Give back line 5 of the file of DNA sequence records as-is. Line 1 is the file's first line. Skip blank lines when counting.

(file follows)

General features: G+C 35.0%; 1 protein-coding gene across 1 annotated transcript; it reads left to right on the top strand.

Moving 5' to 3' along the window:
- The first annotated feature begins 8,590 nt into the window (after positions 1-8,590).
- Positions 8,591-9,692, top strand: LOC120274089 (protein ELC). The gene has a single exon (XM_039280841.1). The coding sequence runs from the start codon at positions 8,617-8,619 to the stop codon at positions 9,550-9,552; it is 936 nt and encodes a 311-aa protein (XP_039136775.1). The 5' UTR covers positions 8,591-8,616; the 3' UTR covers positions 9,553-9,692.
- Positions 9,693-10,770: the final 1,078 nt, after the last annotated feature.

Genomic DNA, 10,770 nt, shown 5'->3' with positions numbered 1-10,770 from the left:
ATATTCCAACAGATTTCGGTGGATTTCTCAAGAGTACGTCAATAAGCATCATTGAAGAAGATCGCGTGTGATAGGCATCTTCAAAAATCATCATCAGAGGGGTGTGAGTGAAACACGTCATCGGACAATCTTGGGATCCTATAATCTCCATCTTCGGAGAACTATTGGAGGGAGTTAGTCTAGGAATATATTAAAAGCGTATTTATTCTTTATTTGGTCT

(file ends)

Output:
- Positions 9,693-10,770: the final 1,078 nt, after the last annotated feature.